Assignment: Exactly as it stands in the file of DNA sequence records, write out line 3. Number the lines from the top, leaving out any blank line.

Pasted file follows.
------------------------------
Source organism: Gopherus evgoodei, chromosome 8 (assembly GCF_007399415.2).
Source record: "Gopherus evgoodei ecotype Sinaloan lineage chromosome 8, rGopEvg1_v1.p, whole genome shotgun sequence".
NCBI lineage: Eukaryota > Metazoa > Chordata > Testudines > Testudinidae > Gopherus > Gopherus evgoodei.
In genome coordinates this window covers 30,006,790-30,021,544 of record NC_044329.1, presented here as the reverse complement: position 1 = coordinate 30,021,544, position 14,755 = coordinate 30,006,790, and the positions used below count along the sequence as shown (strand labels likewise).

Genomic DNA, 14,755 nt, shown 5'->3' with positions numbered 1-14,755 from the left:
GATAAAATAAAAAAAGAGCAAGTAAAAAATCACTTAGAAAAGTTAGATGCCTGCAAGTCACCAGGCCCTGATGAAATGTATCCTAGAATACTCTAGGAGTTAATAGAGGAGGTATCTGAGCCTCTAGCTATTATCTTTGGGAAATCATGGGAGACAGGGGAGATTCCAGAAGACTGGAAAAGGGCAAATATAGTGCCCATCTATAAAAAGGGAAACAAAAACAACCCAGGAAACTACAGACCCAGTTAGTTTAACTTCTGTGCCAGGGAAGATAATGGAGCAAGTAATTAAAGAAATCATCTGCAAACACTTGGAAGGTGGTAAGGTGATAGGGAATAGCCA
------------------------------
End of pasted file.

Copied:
NCBI lineage: Eukaryota > Metazoa > Chordata > Testudines > Testudinidae > Gopherus > Gopherus evgoodei.